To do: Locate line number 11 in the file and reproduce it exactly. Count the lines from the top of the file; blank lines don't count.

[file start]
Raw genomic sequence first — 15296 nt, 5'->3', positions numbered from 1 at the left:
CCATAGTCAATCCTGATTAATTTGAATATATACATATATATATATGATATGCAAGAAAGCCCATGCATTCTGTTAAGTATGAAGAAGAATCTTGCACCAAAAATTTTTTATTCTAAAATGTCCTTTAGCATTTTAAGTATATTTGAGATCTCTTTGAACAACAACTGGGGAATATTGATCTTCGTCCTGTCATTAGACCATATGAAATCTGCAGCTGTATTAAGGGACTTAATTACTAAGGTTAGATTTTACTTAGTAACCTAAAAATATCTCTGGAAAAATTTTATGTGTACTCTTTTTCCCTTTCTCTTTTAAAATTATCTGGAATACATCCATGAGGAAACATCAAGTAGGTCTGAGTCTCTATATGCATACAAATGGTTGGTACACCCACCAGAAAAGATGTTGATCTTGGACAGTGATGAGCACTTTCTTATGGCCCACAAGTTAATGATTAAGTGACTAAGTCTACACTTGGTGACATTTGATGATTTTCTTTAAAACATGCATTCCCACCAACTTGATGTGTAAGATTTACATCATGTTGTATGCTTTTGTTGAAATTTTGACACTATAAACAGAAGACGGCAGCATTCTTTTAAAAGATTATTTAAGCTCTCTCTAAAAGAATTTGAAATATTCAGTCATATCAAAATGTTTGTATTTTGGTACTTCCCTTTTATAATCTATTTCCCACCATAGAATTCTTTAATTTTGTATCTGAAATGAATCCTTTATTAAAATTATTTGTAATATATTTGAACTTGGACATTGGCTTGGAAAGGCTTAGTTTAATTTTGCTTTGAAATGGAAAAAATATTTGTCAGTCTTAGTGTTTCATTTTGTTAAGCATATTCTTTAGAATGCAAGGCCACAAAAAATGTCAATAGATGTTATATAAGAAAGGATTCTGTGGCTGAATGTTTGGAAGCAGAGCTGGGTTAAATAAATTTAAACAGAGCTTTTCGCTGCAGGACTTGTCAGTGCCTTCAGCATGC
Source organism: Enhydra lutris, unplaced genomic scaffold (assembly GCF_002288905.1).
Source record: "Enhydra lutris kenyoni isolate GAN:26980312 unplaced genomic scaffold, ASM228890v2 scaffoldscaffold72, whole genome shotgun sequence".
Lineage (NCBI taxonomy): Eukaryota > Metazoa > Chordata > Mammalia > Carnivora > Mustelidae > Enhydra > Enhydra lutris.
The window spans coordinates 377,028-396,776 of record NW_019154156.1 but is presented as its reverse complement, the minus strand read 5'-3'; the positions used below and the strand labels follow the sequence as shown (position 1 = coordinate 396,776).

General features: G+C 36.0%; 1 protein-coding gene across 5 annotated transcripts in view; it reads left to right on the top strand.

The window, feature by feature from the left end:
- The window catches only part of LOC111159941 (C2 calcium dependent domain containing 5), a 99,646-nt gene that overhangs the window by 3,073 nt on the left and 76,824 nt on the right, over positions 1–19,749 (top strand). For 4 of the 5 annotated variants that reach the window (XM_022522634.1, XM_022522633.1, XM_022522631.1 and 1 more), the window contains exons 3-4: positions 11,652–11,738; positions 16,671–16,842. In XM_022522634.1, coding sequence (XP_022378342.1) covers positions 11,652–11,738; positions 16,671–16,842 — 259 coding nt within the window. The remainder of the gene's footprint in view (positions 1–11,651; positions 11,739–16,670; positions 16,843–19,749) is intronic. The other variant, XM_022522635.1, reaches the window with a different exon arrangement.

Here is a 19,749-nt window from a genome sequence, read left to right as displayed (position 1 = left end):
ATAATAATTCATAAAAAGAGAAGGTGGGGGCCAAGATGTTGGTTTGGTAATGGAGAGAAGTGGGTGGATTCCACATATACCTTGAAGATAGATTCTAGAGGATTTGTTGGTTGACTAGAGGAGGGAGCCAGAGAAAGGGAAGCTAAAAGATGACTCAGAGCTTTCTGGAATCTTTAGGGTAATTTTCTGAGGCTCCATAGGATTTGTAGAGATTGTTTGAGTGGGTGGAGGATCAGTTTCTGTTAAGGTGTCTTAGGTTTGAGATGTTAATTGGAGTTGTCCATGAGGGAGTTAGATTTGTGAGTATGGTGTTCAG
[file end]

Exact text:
ATAATAATTCATAAAAAGAGAAGGTGGGGGCCAAGATGTTGGTTTGGTAATGGAGAGAAGTGGGTGGATTCCACATATACCTTGAAGATAGATTCTAGAGGATTTGTTGGTTGACTAGAGGAGGGAGCCAGAGAAAGGGAAGCTAAAAGATGACTCAGAGCTTTCTGGAATCTTTAGGGTAATTTTCTGAGGCTCCATAGGATTTGTAGAGATTGTTTGAGTGGGTGGAGGATCAGTTTCTGTTAAGGTGTCTTAGGTTTGAGATGTTAATTGGAGTTGTCCATGAGGGAGTTAGATTTGTGAGTATGGTGTTCAG